SoFi members with direct deposit activity can earn 4.60% annual percentage yield (APY) on savings balances (including Vaults) and 0.50% APY on checking balances. Direct Deposit means a deposit to an account holder’s SoFi Checking or Savings account, including payroll, pension, or government payments (e.g., Social Security), made by the account holder’s employer, payroll or benefits provider or government agency (“Direct Deposit”) via the Automated Clearing House (“ACH”) Network during a 30-day Evaluation Period (as defined below). Deposits that are not from an employer or government agency, including but not limited to check deposits, peer-to-peer transfers (e.g., transfers from PayPal, Venmo, etc.), merchant transactions (e.g., transactions from PayPal, Stripe, Square, etc.), and bank ACH funds transfers and wire transfers from external accounts, do not constitute Direct Deposit activity. There is no minimum Direct Deposit amount required to qualify for the stated interest rate.
SoFi members with Qualifying Deposits can earn 4.60% APY on savings balances (including Vaults) and 0.50% APY on checking balances. Qualifying Deposits means one or more deposits that, in the aggregate, are equal to or greater than $5,000 to an account holder’s SoFi Checking and Savings account (“Qualifying Deposits”) during a 30-day Evaluation Period (as defined below). Qualifying Deposits only include those deposits from the following eligible sources: (i) ACH transfers, (ii) inbound wire transfers, (iii) peer-to-peer transfers (i.e., external transfers from PayPal, Venmo, etc. and internal peer-to-peer transfers from a SoFi account belonging to another account holder), (iv) check deposits, (v) instant funding to your SoFi Bank Debit Card, (vi) push payments to your SoFi Bank Debit Card, and (vii) cash deposits. Qualifying Deposits do not include: (i) transfers between an account holder’s Checking account, Savings account, and/or Vaults; (ii) interest payments; (iii) bonuses issued by SoFi Bank or its affiliates; or (iv) credits, reversals, and refunds from SoFi Bank, N.A. (“SoFi Bank”) or from a merchant.
SoFi Bank shall, in its sole discretion, assess each account holder’s Direct Deposit activity and Qualifying Deposits throughout each 30-Day Evaluation Period to determine the applicability of rates and may request additional documentation for verification of eligibility. The 30-Day Evaluation Period refers to the “Start Date” and “End Date” set forth on the APY Details page of your account, which comprises a period of 30 calendar days (the “30-Day Evaluation Period”). You can access the APY Details page at any time by logging into your SoFi account on the SoFi mobile app or SoFi website and selecting either (i) Banking > Savings > Current APY or (ii) Banking > Checking > Current APY. Upon receiving a Direct Deposit or $5,000 in Qualifying Deposits to your account, you will begin earning 4.60% APY on savings balances (including Vaults) and 0.50% on checking balances on or before the following calendar day. You will continue to earn these APYs for (i) the remainder of the current 30-Day Evaluation Period and through the end of the subsequent 30-Day Evaluation Period and (ii) any following 30-day Evaluation Periods during which SoFi Bank determines you to have Direct Deposit activity or $5,000 in Qualifying Deposits without interruption.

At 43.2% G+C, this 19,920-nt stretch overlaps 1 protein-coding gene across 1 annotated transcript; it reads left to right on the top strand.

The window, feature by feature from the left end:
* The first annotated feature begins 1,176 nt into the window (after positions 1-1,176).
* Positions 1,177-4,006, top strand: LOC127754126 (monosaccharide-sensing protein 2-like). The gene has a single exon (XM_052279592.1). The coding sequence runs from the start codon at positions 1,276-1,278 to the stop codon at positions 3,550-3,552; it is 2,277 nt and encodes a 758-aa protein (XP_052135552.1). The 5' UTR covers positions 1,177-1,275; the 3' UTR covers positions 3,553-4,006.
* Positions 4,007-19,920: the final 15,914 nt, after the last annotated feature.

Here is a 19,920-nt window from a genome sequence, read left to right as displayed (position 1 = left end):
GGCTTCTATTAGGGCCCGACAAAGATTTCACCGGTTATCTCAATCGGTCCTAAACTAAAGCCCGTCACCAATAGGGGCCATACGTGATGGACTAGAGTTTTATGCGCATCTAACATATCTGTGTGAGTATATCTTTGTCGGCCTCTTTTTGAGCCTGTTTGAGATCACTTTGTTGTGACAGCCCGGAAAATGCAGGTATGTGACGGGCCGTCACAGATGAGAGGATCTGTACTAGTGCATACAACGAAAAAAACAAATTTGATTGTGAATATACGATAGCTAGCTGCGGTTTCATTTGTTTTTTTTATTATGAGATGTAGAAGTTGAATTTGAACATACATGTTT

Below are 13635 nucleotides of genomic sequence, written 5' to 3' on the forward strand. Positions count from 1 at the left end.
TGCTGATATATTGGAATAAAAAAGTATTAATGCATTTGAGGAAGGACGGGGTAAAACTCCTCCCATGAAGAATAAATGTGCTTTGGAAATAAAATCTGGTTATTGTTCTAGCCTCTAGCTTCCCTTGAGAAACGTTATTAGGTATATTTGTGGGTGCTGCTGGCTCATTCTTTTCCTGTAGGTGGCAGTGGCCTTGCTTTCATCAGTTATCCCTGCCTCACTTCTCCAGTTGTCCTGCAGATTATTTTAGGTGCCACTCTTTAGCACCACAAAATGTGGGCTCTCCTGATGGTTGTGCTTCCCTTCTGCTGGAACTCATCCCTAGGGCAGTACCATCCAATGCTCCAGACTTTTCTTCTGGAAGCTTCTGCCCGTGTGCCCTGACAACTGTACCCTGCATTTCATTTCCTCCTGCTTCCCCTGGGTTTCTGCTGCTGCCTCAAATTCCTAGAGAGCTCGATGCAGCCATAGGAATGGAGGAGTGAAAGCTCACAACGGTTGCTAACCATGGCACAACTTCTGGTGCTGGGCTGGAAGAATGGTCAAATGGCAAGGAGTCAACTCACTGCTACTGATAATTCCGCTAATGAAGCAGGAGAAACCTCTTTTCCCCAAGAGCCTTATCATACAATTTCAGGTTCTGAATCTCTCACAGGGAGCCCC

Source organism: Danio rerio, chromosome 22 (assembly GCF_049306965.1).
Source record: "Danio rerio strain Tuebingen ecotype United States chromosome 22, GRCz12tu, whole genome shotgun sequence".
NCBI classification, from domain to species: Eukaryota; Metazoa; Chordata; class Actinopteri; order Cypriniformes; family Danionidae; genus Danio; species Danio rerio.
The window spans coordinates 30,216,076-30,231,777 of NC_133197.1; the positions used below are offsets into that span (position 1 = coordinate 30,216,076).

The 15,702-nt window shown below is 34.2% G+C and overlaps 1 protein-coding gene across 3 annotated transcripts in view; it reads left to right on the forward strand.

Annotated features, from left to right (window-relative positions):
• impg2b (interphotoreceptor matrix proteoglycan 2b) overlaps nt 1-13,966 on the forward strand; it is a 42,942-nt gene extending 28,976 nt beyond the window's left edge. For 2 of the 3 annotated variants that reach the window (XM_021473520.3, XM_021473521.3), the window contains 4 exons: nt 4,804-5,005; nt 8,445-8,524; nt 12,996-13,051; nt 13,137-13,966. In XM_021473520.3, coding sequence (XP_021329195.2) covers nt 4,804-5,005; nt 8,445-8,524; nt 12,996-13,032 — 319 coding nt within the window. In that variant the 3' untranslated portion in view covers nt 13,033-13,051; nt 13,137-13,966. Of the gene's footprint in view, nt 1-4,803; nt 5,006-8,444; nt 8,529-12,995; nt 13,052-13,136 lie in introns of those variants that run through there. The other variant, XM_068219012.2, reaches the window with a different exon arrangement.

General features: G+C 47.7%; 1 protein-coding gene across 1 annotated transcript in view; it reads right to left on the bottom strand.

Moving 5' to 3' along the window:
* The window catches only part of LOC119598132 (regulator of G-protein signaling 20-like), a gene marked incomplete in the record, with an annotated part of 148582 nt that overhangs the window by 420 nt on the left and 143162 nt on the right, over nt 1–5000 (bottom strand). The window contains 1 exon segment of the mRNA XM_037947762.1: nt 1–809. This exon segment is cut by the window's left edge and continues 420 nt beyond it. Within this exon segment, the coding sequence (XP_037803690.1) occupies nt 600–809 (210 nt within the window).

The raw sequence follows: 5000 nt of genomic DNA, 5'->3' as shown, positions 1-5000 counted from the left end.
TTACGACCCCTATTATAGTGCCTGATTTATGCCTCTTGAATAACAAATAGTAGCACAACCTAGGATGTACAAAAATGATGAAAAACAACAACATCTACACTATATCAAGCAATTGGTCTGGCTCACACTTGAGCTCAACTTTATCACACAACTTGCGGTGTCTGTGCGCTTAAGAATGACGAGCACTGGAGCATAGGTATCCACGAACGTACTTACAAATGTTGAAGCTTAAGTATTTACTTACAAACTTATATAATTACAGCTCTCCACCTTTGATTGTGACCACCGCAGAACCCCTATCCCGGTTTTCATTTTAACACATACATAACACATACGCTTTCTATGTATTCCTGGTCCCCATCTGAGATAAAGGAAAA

SoFi Bank reserves the right to grant a grace period to account holders following a change in Direct Deposit activity or Qualifying Deposits activity before adjusting rates. If SoFi Bank grants you a grace period, the dates for such grace period will be reflected on the APY Details page of your account. If SoFi Bank determines that you did not have Direct Deposit activity or $5,000 in Qualifying Deposits during the current 30-day Evaluation Period and, if applicable, the grace period, then you will begin earning the rates earned by account holders without either Direct Deposit or Qualifying Deposits until you have Direct Deposit activity or $5,000 in Qualifying Deposits in a subsequent 30-Day Evaluation Period. For the avoidance of doubt, an account holder with both Direct Deposit activity and Qualifying Deposits will earn the rates earned by account holders with Direct Deposit.
Members without either Direct Deposit activity or Qualifying Deposits, as determined by SoFi Bank, during a 30-Day Evaluation Period and, if applicable, the grace period, will earn 1.20% APY on savings balances (including Vaults) and 0.50% APY on checking balances.
Interest rates are variable and subject to change at any time. These rates are current as of 10/24/2023. There is no minimum balance requirement. Additional information can be found at http://www.sofi.com/legal/banking-rate-sheet..